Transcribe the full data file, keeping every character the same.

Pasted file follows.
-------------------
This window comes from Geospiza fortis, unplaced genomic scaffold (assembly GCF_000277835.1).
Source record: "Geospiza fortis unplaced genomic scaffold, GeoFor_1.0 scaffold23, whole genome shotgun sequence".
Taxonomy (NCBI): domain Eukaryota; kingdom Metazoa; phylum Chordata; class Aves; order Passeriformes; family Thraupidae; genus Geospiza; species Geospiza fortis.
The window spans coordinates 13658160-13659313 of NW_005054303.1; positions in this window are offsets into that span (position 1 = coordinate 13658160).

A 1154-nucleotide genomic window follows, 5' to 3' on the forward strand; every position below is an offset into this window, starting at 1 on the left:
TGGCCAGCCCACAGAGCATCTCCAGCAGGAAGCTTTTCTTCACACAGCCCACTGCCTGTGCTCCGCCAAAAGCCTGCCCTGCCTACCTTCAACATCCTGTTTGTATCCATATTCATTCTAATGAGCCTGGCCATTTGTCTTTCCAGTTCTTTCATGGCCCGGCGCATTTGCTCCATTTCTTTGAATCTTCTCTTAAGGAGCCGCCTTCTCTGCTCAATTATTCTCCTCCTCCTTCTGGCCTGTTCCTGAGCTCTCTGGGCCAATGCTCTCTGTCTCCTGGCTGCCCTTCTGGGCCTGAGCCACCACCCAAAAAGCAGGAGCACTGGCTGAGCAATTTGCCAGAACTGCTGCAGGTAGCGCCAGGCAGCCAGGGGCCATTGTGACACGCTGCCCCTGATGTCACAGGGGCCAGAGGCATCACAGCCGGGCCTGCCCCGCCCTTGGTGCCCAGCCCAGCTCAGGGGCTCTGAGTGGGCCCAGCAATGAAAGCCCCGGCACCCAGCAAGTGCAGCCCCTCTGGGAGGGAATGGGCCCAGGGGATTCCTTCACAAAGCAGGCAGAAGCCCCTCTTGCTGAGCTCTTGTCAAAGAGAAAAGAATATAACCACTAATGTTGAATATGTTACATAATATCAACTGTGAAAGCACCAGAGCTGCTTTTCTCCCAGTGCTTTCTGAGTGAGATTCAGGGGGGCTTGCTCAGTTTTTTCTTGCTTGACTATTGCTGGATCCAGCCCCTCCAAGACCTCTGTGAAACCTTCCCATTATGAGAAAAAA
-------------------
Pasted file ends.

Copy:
This window comes from Geospiza fortis, unplaced genomic scaffold (assembly GCF_000277835.1).
Source record: "Geospiza fortis unplaced genomic scaffold, GeoFor_1.0 scaffold23, whole genome shotgun sequence".
Taxonomy (NCBI): domain Eukaryota; kingdom Metazoa; phylum Chordata; class Aves; order Passeriformes; family Thraupidae; genus Geospiza; species Geospiza fortis.
The window spans coordinates 13658160-13659313 of NW_005054303.1; positions in this window are offsets into that span (position 1 = coordinate 13658160).

A 1154-nucleotide genomic window follows, 5' to 3' on the forward strand; every position below is an offset into this window, starting at 1 on the left:
TGGCCAGCCCACAGAGCATCTCCAGCAGGAAGCTTTTCTTCACACAGCCCACTGCCTGTGCTCCGCCAAAAGCCTGCCCTGCCTACCTTCAACATCCTGTTTGTATCCATATTCATTCTAATGAGCCTGGCCATTTGTCTTTCCAGTTCTTTCATGGCCCGGCGCATTTGCTCCATTTCTTTGAATCTTCTCTTAAGGAGCCGCCTTCTCTGCTCAATTATTCTCCTCCTCCTTCTGGCCTGTTCCTGAGCTCTCTGGGCCAATGCTCTCTGTCTCCTGGCTGCCCTTCTGGGCCTGAGCCACCACCCAAAAAGCAGGAGCACTGGCTGAGCAATTTGCCAGAACTGCTGCAGGTAGCGCCAGGCAGCCAGGGGCCATTGTGACACGCTGCCCCTGATGTCACAGGGGCCAGAGGCATCACAGCCGGGCCTGCCCCGCCCTTGGTGCCCAGCCCAGCTCAGGGGCTCTGAGTGGGCCCAGCAATGAAAGCCCCGGCACCCAGCAAGTGCAGCCCCTCTGGGAGGGAATGGGCCCAGGGGATTCCTTCACAAAGCAGGCAGAAGCCCCTCTTGCTGAGCTCTTGTCAAAGAGAAAAGAATATAACCACTAATGTTGAATATGTTACATAATATCAACTGTGAAAGCACCAGAGCTGCTTTTCTCCCAGTGCTTTCTGAGTGAGATTCAGGGGGGCTTGCTCAGTTTTTTCTTGCTTGACTATTGCTGGATCCAGCCCCTCCAAGACCTCTGTGAAACCTTCCCATTATGAGAAAAAA